Statewide: February 8, 2011 Archive
Posted at 9:02 AM on February 8, 2011
by Dan Gunderson
Filed under: Homeless
"Completely overwhelmed" is how Darianne Johnson describes the situation for social service agencies in Dickinson, ND., where an influx of workers are looking for jobs in the state's booming oil industry.
Johnson runs the local domestic violence program and shelter. In the past she sometimes gave homeless families emergency shelter as well. Now she says domestic violence cases are up 65 percent since June, and there's no room for sheltering anyone but victims of domestic violence.
In the past six to nine months, the shortage of housing in Dickinson has become a crisis, Johnson says.
Some people are homeless and looking for work, but others have jobs and simply can't find a place to live. New apartments are being built, but Johnson says rents are very high and in many cases landlords require a high credit score to rent.
Local agencies report as many as 60 contacts a week with people who are homeless. One recent contact was a single dad with two teenage sons.They were sleeping in their van. Johnson says she knows of a case of as many as 30 people living a house.
In the past, Johnson says, social service agencies were always able to help people in need. Now she says it's not possible to help everyone something she finds "extremely frustrating on a daily basis."
The number of homeless people in North Dakota increased by nearly 20 annually the past couple of years, says North Dakota Coalition of Homeless People Executive Director Michael Carbone.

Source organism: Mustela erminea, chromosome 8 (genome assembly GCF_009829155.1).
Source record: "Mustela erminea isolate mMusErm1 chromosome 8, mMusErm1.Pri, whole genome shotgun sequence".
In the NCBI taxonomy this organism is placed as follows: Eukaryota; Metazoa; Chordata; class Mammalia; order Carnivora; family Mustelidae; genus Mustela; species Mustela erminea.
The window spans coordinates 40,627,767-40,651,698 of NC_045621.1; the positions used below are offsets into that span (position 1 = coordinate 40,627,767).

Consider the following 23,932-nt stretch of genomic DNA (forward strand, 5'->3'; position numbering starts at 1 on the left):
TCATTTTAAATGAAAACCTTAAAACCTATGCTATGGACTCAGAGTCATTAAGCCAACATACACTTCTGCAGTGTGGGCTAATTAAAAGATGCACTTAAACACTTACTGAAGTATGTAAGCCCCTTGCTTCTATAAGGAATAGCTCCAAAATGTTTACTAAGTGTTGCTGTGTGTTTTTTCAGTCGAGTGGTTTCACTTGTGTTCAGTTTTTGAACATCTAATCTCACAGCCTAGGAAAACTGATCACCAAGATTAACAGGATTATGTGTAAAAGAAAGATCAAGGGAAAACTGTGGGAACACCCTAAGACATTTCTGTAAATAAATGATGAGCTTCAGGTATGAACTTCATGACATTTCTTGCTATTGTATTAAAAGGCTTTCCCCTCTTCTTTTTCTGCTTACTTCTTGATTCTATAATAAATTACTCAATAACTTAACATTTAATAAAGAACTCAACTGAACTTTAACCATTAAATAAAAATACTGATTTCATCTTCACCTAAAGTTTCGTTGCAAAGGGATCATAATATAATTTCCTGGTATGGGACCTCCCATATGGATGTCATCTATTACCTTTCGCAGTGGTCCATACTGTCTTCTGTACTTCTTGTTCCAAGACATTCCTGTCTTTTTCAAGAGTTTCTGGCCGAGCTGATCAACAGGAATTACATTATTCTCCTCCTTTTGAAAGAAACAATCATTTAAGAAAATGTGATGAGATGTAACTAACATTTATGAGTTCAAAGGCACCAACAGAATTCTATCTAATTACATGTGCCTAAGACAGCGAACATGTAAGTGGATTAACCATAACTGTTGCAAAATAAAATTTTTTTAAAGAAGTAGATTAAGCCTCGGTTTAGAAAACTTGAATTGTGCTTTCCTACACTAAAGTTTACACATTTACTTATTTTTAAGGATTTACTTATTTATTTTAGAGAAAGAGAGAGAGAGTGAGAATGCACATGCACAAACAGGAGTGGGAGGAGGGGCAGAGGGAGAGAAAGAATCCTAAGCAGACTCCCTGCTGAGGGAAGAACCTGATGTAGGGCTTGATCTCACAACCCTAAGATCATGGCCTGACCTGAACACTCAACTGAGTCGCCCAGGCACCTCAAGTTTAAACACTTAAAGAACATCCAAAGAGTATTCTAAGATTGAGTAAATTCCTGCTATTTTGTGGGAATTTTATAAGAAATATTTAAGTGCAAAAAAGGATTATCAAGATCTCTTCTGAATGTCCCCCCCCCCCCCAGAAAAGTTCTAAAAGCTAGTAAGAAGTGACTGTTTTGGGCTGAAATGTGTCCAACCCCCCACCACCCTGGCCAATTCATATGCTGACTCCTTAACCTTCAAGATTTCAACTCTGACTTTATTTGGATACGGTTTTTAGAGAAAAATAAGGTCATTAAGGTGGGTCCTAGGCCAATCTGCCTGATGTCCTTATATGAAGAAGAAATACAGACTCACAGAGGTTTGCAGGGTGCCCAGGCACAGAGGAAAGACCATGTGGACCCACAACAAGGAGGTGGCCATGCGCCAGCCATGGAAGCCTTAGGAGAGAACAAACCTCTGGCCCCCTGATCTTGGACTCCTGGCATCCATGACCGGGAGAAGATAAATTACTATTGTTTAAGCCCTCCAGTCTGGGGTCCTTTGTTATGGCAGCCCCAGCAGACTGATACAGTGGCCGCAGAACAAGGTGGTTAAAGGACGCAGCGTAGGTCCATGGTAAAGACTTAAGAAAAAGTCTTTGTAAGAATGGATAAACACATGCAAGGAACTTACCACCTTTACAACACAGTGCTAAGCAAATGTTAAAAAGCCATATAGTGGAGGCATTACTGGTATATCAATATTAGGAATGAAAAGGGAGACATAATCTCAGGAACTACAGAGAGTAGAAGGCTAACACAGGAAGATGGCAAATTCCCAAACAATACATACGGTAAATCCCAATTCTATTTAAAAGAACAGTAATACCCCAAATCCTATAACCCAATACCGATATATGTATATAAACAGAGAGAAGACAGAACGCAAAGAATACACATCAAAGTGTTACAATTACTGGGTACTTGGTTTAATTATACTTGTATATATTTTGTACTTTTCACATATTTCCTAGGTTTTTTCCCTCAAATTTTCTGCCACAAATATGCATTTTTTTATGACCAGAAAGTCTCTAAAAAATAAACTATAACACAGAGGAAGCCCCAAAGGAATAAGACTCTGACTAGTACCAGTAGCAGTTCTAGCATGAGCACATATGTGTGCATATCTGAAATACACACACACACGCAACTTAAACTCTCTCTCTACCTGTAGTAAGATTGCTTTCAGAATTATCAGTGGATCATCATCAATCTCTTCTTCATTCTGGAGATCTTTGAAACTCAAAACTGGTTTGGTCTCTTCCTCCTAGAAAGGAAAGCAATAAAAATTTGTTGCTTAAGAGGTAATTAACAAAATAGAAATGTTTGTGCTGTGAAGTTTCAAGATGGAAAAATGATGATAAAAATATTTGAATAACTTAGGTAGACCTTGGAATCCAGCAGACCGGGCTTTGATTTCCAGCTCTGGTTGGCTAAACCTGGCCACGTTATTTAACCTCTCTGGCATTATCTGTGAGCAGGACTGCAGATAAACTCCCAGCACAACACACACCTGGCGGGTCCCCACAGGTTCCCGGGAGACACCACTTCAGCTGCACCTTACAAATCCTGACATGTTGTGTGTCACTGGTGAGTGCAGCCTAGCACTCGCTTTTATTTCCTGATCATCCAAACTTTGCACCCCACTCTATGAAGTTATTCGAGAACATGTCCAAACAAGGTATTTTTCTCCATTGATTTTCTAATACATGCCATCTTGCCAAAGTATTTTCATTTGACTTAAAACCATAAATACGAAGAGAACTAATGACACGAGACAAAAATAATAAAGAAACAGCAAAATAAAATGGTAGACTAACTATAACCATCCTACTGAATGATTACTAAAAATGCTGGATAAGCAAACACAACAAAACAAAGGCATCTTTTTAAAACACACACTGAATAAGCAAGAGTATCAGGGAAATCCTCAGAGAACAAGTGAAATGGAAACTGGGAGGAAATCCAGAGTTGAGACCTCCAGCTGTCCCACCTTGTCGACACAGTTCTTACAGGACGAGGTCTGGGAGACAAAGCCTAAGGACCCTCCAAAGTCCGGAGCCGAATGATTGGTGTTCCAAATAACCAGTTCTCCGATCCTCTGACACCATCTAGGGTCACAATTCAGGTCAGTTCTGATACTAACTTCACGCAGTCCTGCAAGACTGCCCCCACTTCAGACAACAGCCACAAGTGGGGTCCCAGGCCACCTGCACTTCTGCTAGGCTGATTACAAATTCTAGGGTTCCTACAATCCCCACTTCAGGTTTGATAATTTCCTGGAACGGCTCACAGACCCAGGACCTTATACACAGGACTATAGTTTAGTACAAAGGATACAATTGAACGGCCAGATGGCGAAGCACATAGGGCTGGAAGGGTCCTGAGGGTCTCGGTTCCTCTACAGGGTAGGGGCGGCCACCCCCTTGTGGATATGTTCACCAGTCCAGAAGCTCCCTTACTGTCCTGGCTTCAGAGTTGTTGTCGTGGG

He expects a similar increase this year. But he says says it's very difficult to accurately count homeless people in parts of the state where there are no emergency homeless shelters.
"If someone is living in a camper out on the prairie, we're not likely to count that person," says Carbone, even though that person might technically be considered homeless.
Still, workers keep coming to North Dakota, lured by the prospects of an economic boom.
Carbone says the housing crisis will get worse before it gets better. New housing developments require financing, planning and infrastructure. And that all takes time.
I'll have more on this story this afternoon on the MPR News program All Things Considered.
Posted at 11:08 AM on February 8, 2011
by Michael Caputo
Our good friend and provocateur, Chuck Marohn, wants to pose a simple question: What are the objections to ending the mandate that all children get transportation to school?
In his latest post at the Strong Towns blog, Marohn makes a case for abolishing the mandate. He would still include a provision to bus those students who live on farms in remote areas to school. He also would provide a subsidy for children from lower-income families so they could afford bus transportation:
"It makes no sense that we continue to abandon neighborhood schools in favor of these remote campuses that require every child to be bused to. The only reason this continues to happen is that we've made transportation a sunk cost -- it has to happen anyway -- and so the cheapest way to do it is to make it large-scale. In the meantime, the transportation mandate is simply another perverse incentive for people to make lifestyle choices that ultimately have huge, financial costs to society."Marohn makes the case that the pressure on transportation costs will actually ramp up as gas prices climb to $4 a gallon.
It's worth looking at the MN2020 report that shows how some districts must take from classroom needs to pay for busing while others do the opposite.
So what's stopping us from ending the transportation mandate in schools? What would be the benefits or drawbacks to cutting this busing requirement?